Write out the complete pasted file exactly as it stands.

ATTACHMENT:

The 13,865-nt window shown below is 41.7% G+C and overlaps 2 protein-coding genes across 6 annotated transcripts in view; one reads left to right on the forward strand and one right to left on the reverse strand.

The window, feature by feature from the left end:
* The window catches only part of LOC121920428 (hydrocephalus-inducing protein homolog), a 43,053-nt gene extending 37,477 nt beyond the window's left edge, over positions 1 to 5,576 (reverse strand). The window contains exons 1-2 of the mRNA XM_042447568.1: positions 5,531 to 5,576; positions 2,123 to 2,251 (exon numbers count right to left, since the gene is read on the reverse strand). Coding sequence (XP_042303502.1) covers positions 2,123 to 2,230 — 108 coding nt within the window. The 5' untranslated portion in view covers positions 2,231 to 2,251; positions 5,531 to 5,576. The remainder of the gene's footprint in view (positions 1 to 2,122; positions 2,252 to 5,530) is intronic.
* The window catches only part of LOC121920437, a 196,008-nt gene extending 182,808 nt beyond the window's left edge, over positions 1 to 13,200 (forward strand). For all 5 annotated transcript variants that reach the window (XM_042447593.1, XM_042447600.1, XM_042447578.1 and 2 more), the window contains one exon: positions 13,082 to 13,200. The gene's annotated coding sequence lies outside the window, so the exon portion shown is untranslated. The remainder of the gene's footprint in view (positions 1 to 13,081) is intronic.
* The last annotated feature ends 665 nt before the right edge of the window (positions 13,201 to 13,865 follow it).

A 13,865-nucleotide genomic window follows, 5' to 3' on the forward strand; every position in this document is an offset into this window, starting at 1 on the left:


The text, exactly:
The 13,865-nt window shown below is 41.7% G+C and overlaps 2 protein-coding genes across 6 annotated transcripts in view; one reads left to right on the forward strand and one right to left on the reverse strand.

The window, feature by feature from the left end:
* The window catches only part of LOC121920428 (hydrocephalus-inducing protein homolog), a 43,053-nt gene extending 37,477 nt beyond the window's left edge, over positions 1 to 5,576 (reverse strand). The window contains exons 1-2 of the mRNA XM_042447568.1: positions 5,531 to 5,576; positions 2,123 to 2,251 (exon numbers count right to left, since the gene is read on the reverse strand). Coding sequence (XP_042303502.1) covers positions 2,123 to 2,230 — 108 coding nt within the window. The 5' untranslated portion in view covers positions 2,231 to 2,251; positions 5,531 to 5,576. The remainder of the gene's footprint in view (positions 1 to 2,122; positions 2,252 to 5,530) is intronic.
* The window catches only part of LOC121920437, a 196,008-nt gene extending 182,808 nt beyond the window's left edge, over positions 1 to 13,200 (forward strand). For all 5 annotated transcript variants that reach the window (XM_042447593.1, XM_042447600.1, XM_042447578.1 and 2 more), the window contains one exon: positions 13,082 to 13,200. The gene's annotated coding sequence lies outside the window, so the exon portion shown is untranslated. The remainder of the gene's footprint in view (positions 1 to 13,081) is intronic.
* The last annotated feature ends 665 nt before the right edge of the window (positions 13,201 to 13,865 follow it).

A 13,865-nucleotide genomic window follows, 5' to 3' on the forward strand; every position in this document is an offset into this window, starting at 1 on the left: